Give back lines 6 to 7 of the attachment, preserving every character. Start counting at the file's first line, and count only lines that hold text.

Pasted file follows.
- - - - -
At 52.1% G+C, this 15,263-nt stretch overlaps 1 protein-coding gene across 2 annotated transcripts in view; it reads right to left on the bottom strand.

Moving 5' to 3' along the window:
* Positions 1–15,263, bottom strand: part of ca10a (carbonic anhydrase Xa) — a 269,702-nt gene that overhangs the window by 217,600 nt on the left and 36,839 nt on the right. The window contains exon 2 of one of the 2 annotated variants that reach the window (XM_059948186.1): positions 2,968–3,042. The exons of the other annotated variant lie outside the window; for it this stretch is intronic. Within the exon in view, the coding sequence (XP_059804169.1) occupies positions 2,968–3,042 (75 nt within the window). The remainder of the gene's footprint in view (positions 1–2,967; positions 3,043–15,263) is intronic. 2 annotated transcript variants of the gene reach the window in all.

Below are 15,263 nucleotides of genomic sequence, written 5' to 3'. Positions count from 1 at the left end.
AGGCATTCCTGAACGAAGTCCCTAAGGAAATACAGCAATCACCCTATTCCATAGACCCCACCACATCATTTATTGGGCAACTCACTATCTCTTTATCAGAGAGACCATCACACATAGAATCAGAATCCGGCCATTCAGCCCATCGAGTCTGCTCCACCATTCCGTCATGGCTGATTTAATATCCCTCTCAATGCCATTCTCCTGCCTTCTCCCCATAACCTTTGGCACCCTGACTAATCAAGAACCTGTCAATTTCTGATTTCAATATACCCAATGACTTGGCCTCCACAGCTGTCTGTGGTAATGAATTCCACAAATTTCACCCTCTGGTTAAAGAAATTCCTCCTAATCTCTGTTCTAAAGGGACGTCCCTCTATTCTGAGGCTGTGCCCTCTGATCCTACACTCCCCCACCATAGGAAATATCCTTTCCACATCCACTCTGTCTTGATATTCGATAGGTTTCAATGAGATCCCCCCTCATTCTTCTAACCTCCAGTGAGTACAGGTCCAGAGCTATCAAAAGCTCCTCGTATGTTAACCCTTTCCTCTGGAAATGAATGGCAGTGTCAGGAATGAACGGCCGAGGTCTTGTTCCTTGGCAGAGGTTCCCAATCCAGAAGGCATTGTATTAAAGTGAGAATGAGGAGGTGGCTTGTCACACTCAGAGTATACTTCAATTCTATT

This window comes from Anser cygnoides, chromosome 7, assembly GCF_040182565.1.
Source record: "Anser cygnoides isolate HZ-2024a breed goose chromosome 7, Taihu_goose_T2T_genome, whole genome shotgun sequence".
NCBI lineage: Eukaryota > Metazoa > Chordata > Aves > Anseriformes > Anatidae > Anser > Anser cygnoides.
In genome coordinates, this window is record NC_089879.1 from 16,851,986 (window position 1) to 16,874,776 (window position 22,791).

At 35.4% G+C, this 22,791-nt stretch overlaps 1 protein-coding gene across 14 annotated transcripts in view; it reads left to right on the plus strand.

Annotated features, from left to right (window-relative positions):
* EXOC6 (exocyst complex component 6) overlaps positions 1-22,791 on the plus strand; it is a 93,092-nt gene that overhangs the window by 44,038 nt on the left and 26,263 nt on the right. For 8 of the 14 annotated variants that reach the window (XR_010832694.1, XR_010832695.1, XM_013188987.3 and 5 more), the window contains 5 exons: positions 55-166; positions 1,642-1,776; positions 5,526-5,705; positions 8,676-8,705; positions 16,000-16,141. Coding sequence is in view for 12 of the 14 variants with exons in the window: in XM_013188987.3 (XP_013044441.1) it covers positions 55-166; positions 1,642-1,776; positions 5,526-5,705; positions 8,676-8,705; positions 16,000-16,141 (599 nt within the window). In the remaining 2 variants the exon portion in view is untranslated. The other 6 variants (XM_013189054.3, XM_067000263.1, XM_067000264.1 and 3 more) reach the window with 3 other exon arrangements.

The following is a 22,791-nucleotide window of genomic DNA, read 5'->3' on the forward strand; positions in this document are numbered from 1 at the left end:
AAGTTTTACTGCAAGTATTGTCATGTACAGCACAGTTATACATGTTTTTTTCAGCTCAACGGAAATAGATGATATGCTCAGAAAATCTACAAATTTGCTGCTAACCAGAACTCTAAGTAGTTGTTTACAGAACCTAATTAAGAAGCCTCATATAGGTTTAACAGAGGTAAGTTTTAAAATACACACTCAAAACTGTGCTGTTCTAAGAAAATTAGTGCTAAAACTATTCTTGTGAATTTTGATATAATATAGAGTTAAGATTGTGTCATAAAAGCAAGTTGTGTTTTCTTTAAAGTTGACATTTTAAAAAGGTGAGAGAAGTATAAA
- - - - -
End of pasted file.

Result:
This window comes from Anser cygnoides, chromosome 7, assembly GCF_040182565.1.
Source record: "Anser cygnoides isolate HZ-2024a breed goose chromosome 7, Taihu_goose_T2T_genome, whole genome shotgun sequence".